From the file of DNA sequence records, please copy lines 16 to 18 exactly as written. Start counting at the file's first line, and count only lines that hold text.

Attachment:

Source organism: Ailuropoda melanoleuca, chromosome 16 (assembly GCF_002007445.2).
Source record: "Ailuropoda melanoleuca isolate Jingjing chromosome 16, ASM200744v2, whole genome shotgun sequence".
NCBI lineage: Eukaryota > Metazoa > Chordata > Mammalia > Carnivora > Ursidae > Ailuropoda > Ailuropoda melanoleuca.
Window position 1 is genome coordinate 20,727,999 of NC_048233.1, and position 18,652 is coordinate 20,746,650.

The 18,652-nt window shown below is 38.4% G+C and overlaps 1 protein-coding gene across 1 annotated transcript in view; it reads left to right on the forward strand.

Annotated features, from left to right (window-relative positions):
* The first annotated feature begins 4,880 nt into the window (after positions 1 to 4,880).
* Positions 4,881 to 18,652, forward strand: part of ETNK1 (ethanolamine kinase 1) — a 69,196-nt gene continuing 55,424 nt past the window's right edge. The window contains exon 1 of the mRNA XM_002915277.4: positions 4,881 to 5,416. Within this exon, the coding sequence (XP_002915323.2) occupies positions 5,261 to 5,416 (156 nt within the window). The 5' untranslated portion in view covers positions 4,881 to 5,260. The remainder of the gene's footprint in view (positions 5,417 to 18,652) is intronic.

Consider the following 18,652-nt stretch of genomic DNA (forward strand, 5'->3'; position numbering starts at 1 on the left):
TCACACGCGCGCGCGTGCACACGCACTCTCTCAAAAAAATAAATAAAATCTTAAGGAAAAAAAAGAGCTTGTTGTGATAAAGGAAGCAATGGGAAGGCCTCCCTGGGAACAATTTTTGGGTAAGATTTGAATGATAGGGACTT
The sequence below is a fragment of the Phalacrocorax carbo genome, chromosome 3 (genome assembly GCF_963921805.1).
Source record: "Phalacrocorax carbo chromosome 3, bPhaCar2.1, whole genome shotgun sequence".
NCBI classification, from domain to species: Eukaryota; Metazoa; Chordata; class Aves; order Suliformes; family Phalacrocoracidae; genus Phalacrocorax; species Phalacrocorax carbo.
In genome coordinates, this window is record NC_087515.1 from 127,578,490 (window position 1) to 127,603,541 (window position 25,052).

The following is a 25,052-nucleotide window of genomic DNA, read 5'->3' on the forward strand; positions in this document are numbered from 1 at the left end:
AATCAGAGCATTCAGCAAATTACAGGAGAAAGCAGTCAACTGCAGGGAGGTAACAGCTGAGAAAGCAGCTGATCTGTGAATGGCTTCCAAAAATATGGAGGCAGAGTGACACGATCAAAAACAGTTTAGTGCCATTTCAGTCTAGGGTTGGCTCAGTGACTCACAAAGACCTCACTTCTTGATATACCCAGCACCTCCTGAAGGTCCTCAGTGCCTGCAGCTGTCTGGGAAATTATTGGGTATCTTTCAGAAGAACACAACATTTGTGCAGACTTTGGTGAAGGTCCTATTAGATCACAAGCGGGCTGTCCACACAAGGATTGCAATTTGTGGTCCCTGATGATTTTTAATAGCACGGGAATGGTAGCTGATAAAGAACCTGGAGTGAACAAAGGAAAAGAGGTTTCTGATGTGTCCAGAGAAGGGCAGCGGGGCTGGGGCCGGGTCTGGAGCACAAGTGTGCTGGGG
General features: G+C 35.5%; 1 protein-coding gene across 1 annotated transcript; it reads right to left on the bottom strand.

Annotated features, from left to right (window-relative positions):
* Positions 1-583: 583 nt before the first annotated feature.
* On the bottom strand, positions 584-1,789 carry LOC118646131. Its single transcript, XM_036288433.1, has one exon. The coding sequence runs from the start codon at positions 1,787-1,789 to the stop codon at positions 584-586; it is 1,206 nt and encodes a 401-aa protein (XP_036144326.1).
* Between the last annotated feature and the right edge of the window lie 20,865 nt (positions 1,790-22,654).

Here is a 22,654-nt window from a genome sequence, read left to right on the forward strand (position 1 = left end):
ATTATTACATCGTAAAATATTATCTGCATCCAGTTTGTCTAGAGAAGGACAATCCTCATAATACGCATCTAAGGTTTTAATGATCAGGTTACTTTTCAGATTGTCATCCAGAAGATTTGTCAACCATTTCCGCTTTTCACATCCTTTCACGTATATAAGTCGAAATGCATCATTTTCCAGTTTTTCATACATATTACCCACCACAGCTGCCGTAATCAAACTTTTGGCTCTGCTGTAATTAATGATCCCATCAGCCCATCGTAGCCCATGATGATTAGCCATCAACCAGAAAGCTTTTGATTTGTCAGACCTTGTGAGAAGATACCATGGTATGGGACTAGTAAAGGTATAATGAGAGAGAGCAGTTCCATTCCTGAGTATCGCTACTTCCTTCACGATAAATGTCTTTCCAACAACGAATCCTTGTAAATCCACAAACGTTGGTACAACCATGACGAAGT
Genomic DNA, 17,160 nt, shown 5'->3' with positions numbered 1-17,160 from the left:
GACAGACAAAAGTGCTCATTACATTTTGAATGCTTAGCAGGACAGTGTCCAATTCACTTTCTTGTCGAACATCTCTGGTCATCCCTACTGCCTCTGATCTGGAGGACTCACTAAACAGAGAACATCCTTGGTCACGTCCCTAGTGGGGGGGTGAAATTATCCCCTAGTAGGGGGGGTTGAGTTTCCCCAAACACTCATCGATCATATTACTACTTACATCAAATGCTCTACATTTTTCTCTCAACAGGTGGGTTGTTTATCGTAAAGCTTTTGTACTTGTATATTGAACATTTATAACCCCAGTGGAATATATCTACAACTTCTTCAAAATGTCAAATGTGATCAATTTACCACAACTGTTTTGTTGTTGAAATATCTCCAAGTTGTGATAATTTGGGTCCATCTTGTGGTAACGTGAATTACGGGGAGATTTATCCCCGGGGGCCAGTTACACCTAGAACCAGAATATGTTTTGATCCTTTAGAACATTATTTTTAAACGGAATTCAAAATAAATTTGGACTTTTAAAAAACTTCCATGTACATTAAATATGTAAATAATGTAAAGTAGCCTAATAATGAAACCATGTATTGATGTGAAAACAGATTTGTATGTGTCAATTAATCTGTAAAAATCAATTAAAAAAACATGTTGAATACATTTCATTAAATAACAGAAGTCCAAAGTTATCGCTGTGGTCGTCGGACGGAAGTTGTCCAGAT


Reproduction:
AATCAGAGCATTCAGCAAATTACAGGAGAAAGCAGTCAACTGCAGGGAGGTAACAGCTGAGAAAGCAGCTGATCTGTGAATGGCTTCCAAAAATATGGAGGCAGAGTGACACGATCAAAAACAGTTTAGTGCCATTTCAGTCTAGGGTTGGCTCAGTGACTCACAAAGACCTCACTTCTTGATATACCCAGCACCTCCTGAAGGTCCTCAGTGCCTGCAGCTGTCTGGGAAATTATTGGGTATCTTTCAGAAGAACACAACATTTGTGCAGACTTTGGTGAAGGTCCTATTAGATCACAAGCGGGCTGTCCACACAAGGATTGCAATTTGTGGTCCCTGATGATTTTTAATAGCACGGGAATGGTAGCTGATAAAGAACCTGGAGTGAACAAAGGAAAAGAGGTTTCTGATGTGTCCAGAGAAGGGCAGCGGGGCTGGGGCCGGGTCTGGAGCACAAGTGTGCTGGGG
General features: G+C 35.5%; 1 protein-coding gene across 1 annotated transcript; it reads right to left on the bottom strand.

Annotated features, from left to right (window-relative positions):